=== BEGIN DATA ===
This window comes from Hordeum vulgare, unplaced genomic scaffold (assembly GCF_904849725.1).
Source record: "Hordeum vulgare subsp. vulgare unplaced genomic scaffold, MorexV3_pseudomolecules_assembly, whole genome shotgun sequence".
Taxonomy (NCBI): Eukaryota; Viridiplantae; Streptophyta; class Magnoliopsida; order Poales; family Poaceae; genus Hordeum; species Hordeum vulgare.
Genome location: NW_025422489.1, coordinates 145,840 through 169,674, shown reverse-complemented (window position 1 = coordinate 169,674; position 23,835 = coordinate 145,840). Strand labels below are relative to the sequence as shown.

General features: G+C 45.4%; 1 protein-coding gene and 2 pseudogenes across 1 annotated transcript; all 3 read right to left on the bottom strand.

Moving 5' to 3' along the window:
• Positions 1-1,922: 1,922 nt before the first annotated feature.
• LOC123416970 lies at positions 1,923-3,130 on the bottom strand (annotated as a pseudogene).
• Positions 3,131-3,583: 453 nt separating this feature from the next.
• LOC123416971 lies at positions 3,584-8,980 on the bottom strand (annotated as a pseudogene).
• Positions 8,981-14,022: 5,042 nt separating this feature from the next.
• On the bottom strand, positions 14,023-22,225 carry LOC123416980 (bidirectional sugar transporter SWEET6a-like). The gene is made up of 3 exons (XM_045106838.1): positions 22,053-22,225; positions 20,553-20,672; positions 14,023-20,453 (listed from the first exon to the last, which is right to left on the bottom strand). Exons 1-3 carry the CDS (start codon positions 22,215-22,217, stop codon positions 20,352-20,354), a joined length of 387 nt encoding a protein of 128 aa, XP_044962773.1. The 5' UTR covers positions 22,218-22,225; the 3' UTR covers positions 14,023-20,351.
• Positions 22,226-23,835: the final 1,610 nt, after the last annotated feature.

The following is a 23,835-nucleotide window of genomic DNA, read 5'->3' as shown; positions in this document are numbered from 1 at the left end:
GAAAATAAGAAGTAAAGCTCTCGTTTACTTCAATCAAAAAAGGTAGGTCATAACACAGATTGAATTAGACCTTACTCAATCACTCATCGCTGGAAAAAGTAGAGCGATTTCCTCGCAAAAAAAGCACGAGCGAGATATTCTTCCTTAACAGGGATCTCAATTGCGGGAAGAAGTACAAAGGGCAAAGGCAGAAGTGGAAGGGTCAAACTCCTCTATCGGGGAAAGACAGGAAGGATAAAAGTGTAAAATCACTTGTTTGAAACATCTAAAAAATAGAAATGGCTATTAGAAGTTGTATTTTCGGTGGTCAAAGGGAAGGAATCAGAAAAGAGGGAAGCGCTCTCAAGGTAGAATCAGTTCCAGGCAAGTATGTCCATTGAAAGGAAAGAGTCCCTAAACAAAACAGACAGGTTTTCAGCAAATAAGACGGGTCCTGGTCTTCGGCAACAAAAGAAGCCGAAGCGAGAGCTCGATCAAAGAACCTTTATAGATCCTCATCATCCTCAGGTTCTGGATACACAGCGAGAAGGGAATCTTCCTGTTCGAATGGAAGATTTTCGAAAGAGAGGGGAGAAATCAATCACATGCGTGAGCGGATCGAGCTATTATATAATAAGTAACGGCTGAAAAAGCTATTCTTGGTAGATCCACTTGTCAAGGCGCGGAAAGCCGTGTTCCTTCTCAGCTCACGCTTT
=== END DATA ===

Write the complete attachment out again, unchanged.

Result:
This window comes from Hordeum vulgare, unplaced genomic scaffold (assembly GCF_904849725.1).
Source record: "Hordeum vulgare subsp. vulgare unplaced genomic scaffold, MorexV3_pseudomolecules_assembly, whole genome shotgun sequence".
Taxonomy (NCBI): Eukaryota; Viridiplantae; Streptophyta; class Magnoliopsida; order Poales; family Poaceae; genus Hordeum; species Hordeum vulgare.
Genome location: NW_025422489.1, coordinates 145,840 through 169,674, shown reverse-complemented (window position 1 = coordinate 169,674; position 23,835 = coordinate 145,840). Strand labels below are relative to the sequence as shown.

General features: G+C 45.4%; 1 protein-coding gene and 2 pseudogenes across 1 annotated transcript; all 3 read right to left on the bottom strand.

Moving 5' to 3' along the window:
• Positions 1-1,922: 1,922 nt before the first annotated feature.
• LOC123416970 lies at positions 1,923-3,130 on the bottom strand (annotated as a pseudogene).
• Positions 3,131-3,583: 453 nt separating this feature from the next.
• LOC123416971 lies at positions 3,584-8,980 on the bottom strand (annotated as a pseudogene).
• Positions 8,981-14,022: 5,042 nt separating this feature from the next.
• On the bottom strand, positions 14,023-22,225 carry LOC123416980 (bidirectional sugar transporter SWEET6a-like). The gene is made up of 3 exons (XM_045106838.1): positions 22,053-22,225; positions 20,553-20,672; positions 14,023-20,453 (listed from the first exon to the last, which is right to left on the bottom strand). Exons 1-3 carry the CDS (start codon positions 22,215-22,217, stop codon positions 20,352-20,354), a joined length of 387 nt encoding a protein of 128 aa, XP_044962773.1. The 5' UTR covers positions 22,218-22,225; the 3' UTR covers positions 14,023-20,351.
• Positions 22,226-23,835: the final 1,610 nt, after the last annotated feature.

The following is a 23,835-nucleotide window of genomic DNA, read 5'->3' as shown; positions in this document are numbered from 1 at the left end:
GAAAATAAGAAGTAAAGCTCTCGTTTACTTCAATCAAAAAAGGTAGGTCATAACACAGATTGAATTAGACCTTACTCAATCACTCATCGCTGGAAAAAGTAGAGCGATTTCCTCGCAAAAAAAGCACGAGCGAGATATTCTTCCTTAACAGGGATCTCAATTGCGGGAAGAAGTACAAAGGGCAAAGGCAGAAGTGGAAGGGTCAAACTCCTCTATCGGGGAAAGACAGGAAGGATAAAAGTGTAAAATCACTTGTTTGAAACATCTAAAAAATAGAAATGGCTATTAGAAGTTGTATTTTCGGTGGTCAAAGGGAAGGAATCAGAAAAGAGGGAAGCGCTCTCAAGGTAGAATCAGTTCCAGGCAAGTATGTCCATTGAAAGGAAAGAGTCCCTAAACAAAACAGACAGGTTTTCAGCAAATAAGACGGGTCCTGGTCTTCGGCAACAAAAGAAGCCGAAGCGAGAGCTCGATCAAAGAACCTTTATAGATCCTCATCATCCTCAGGTTCTGGATACACAGCGAGAAGGGAATCTTCCTGTTCGAATGGAAGATTTTCGAAAGAGAGGGGAGAAATCAATCACATGCGTGAGCGGATCGAGCTATTATATAATAAGTAACGGCTGAAAAAGCTATTCTTGGTAGATCCACTTGTCAAGGCGCGGAAAGCCGTGTTCCTTCTCAGCTCACGCTTT